by D.W. Lundberg

Friday, May 15, 2015


On Wednesday, CBS released the extended trailer for their upcoming Supergirl series (set to debut this November), to general acclaim from fanboys and network nitpickers alike. Developed by Greg Berlanti (whose production company also oversees The Flash and Arrow for The CW) and Ali Adler (ABC'S No Ordinary Family), Supergirl stars Melissa Benoist as Kara Zor-El, Superman's Kryptonian cousin, who, "after 12 years of keeping her powers a secret on Earth, decides to finally embrace her superhuman abilities and be the hero she was always meant to be." In short, it's your typical superhero origin story, on a TV budget, with all the comic book existentialism and witty romantic comedy banter we've come to expect from our modern-day pop entertainments.

For her part, Benoist captures the cheerfulness and naivete of the character quite well, thank you very much, especially during the action scenes - check out her obvious glee, for example, at 4:35, when she discovers she's bulletproof. (Speaking of Glee: Benoist and her Flash counterpart, Grant Gustin, are both veterans of Fox's musical melodrama.) The writing, too, takes obvious delight poking at gender stereotypes ("What do you think is so bad about 'girl'? I'm a girl, and your boss, and powerful, and rich, and hot, and smart. So if you perceive 'Supergirl' as anything less than excellent, isn't the real problem... you?"), and, of course, includes its share of Easter Eggs.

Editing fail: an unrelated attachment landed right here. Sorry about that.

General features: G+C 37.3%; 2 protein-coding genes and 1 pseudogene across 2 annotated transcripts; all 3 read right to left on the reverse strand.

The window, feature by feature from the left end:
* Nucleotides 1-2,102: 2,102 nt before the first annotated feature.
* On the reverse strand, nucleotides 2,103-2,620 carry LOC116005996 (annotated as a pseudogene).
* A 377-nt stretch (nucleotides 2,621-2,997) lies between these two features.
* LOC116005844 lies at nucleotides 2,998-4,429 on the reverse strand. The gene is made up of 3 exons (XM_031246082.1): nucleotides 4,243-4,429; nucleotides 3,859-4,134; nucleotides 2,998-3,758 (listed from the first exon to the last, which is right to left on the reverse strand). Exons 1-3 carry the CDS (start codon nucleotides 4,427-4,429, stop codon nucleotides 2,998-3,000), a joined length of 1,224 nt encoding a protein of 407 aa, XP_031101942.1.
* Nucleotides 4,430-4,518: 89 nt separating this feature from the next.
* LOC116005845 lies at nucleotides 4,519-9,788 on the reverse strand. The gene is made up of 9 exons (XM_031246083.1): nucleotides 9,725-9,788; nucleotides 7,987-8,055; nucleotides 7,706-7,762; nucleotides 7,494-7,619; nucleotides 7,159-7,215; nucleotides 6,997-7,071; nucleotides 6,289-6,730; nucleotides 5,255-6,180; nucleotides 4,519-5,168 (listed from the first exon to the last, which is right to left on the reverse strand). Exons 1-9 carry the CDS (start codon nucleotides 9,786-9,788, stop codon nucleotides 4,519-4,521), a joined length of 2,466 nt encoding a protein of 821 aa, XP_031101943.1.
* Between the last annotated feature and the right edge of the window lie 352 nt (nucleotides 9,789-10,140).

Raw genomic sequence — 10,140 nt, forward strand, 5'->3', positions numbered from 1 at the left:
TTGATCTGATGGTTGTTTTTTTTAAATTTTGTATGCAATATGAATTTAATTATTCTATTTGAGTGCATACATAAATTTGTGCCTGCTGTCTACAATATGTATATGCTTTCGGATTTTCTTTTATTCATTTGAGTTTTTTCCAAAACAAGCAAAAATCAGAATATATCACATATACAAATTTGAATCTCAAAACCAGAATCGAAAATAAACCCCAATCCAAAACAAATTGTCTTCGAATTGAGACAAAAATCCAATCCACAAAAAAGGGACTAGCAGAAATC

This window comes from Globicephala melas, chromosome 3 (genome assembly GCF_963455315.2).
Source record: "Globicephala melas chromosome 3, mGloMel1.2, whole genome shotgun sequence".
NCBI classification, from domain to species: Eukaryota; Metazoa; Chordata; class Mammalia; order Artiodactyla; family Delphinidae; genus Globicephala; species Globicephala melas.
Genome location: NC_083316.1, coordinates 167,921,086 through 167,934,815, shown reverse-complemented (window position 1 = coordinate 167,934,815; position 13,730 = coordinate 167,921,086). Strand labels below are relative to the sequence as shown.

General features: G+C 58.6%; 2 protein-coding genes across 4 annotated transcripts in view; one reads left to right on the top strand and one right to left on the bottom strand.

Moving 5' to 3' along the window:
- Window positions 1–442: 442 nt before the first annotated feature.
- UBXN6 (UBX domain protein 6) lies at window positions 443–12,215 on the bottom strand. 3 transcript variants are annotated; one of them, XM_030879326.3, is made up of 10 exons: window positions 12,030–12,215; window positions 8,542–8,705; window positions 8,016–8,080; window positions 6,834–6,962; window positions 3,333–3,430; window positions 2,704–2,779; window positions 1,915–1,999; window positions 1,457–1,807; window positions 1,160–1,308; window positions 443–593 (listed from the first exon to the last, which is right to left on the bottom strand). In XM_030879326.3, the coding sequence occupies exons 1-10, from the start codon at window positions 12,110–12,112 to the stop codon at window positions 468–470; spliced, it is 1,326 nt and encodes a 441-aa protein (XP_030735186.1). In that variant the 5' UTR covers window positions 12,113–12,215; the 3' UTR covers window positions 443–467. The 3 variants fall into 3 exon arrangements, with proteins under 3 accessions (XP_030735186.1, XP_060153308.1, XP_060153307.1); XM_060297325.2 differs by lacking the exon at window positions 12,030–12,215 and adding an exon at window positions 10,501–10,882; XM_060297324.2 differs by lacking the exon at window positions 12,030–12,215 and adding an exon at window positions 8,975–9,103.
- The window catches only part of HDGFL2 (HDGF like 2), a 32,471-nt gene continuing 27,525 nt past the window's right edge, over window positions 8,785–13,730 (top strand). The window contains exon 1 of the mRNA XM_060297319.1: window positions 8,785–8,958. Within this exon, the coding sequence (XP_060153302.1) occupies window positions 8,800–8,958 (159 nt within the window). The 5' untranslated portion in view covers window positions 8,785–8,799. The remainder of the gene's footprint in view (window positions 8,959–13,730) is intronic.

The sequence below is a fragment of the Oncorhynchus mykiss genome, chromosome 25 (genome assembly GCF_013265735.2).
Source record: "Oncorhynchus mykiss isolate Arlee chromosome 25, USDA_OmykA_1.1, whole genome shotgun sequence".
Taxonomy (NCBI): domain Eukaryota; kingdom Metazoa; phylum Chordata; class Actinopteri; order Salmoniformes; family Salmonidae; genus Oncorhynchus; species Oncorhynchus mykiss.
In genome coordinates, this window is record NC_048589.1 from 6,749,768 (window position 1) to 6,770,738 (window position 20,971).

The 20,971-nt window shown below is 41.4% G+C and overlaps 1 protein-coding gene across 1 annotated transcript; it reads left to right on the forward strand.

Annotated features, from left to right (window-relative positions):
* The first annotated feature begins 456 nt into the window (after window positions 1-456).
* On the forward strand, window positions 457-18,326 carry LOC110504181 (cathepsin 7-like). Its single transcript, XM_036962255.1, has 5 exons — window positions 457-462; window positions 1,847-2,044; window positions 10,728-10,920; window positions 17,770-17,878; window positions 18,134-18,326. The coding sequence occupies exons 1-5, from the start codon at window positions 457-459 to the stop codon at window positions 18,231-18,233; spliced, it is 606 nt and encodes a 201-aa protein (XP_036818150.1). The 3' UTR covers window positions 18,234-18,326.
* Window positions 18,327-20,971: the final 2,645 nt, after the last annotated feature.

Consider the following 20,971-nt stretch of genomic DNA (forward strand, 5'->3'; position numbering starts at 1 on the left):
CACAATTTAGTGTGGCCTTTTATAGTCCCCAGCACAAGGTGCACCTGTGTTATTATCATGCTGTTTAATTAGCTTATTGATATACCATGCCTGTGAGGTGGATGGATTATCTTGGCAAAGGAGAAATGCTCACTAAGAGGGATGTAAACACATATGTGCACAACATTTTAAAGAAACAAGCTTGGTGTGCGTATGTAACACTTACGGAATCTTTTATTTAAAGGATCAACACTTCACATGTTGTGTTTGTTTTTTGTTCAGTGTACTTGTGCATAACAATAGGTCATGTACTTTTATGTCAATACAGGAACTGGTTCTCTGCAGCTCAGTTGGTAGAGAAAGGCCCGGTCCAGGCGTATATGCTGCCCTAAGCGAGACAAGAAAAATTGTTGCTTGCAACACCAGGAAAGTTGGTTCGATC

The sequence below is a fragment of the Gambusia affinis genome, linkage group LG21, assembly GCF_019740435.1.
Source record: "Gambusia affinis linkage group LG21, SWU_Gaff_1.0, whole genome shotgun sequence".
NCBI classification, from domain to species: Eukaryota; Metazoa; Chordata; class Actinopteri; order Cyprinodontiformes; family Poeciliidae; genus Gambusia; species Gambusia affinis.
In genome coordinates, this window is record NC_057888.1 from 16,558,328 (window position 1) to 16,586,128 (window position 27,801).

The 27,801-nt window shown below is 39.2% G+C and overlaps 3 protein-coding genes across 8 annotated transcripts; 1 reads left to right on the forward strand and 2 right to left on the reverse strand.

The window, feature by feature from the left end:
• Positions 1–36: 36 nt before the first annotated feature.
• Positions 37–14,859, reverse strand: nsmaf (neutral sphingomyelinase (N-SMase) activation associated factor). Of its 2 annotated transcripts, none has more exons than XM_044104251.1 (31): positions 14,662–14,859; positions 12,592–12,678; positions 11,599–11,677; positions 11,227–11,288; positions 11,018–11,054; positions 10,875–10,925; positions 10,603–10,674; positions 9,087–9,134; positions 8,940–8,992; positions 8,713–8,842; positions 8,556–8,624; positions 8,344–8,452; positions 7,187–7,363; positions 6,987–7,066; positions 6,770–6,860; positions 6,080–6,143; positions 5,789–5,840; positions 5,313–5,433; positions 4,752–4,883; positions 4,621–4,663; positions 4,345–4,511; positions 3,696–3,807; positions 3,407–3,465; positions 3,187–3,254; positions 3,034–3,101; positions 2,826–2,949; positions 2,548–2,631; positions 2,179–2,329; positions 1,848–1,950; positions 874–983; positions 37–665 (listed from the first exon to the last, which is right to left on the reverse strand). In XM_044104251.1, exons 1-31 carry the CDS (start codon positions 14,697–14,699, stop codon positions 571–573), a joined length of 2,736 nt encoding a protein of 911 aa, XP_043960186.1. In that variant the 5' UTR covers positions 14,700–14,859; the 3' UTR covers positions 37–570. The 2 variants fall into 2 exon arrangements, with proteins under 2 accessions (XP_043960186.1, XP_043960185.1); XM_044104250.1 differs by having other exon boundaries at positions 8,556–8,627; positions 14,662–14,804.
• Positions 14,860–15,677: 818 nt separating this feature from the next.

Thursday, May 7, 2015


Last week, we spoke a bit about the current state of advertising in Hollywood - specifically, how film distributors have figured out a way to tease the trailers for upcoming films, of all things, only to fall prey to Internet hackers and piracy. What we didn't talk about, though the topic certainly merits some discussion, is how these trailers seem to be advertising for films you may have already seen on the big screen. And I'm not just talking about sequels repeating the vices and virtues of their respective originals, as is so often the case. I'm talking about specific shots or sequences lifted from previous blockbusters. They just might be too subtle for anyone to notice them.

There's Marvel's Avengers: Age Of Ultron, of course, which just opened to $191 million in the U.S. (and crossed the $631-million mark at the box office worldwide). But while you can expect the sequel to the Third Most Successful Film Of All Time to continue many of the MCU's long-standing traditions - sequel baiting, mystical doodads, killing off major characters only to bring them back in future installments - there's a moment, approximately 1:30 into the third and final trailer for Age Of Ultron, that should be instantly familiar to fans of The Matrix Reloaded: